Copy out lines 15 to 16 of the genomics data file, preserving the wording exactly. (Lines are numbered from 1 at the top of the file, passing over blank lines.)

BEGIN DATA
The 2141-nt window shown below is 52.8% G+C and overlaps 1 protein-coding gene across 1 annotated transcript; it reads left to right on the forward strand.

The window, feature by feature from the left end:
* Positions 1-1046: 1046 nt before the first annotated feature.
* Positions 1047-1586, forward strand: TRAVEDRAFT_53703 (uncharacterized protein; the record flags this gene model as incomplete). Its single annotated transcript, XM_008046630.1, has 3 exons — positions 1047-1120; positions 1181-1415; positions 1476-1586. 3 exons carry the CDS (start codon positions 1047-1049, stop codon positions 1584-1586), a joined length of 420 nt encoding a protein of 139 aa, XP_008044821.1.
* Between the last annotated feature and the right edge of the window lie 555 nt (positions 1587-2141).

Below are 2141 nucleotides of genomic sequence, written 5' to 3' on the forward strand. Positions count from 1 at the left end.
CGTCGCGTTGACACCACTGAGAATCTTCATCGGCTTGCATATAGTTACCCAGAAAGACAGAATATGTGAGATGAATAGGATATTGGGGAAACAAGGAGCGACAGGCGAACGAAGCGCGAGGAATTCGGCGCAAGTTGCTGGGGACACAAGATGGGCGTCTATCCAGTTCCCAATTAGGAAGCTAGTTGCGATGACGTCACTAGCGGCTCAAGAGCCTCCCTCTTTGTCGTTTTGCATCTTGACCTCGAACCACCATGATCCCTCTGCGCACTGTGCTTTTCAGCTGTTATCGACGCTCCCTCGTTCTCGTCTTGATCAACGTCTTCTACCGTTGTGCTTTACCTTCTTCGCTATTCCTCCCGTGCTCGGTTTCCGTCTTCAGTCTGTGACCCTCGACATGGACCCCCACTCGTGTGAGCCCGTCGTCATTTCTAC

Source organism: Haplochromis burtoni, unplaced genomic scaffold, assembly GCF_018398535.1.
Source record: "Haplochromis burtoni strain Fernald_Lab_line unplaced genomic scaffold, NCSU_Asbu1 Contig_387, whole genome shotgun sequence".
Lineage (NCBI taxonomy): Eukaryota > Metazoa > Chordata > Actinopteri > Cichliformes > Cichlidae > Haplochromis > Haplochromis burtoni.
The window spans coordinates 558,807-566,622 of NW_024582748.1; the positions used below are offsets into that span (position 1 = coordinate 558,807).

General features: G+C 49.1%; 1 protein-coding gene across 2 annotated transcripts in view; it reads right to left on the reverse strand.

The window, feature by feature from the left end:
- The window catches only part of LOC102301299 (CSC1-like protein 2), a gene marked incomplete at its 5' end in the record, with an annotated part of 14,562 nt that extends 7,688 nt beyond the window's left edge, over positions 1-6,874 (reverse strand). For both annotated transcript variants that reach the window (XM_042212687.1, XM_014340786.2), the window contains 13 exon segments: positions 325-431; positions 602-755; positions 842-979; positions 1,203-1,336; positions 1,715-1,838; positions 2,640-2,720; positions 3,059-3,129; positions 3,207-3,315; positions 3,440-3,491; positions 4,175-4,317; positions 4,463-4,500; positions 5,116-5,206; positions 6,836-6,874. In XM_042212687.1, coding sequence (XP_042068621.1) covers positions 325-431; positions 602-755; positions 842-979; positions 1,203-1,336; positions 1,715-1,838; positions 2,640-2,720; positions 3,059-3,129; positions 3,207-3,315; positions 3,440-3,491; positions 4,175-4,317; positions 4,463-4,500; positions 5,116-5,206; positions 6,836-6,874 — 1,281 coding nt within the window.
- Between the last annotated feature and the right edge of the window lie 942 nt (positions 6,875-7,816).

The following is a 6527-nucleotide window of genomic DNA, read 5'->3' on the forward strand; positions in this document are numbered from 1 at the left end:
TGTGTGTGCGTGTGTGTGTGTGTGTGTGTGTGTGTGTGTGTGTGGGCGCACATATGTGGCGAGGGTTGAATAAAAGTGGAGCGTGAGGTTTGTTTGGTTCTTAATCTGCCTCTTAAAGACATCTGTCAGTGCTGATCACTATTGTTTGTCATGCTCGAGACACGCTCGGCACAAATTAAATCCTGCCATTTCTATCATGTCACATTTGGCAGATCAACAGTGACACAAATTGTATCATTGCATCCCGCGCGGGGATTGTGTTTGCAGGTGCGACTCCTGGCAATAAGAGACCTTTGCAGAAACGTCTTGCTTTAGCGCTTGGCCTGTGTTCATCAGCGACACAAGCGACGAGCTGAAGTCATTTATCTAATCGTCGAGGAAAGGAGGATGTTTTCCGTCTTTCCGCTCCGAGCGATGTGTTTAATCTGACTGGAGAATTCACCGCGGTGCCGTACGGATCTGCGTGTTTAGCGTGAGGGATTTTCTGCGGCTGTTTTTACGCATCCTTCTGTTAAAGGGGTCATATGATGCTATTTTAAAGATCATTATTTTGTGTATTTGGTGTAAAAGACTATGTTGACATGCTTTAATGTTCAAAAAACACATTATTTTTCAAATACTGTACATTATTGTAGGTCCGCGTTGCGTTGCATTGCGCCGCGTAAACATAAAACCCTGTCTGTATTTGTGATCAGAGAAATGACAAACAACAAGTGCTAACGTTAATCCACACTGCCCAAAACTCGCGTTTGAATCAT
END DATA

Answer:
- Between the last annotated feature and the right edge of the window lie 942 nt (positions 6,875-7,816).

The following is a 6527-nucleotide window of genomic DNA, read 5'->3' on the forward strand; positions in this document are numbered from 1 at the left end: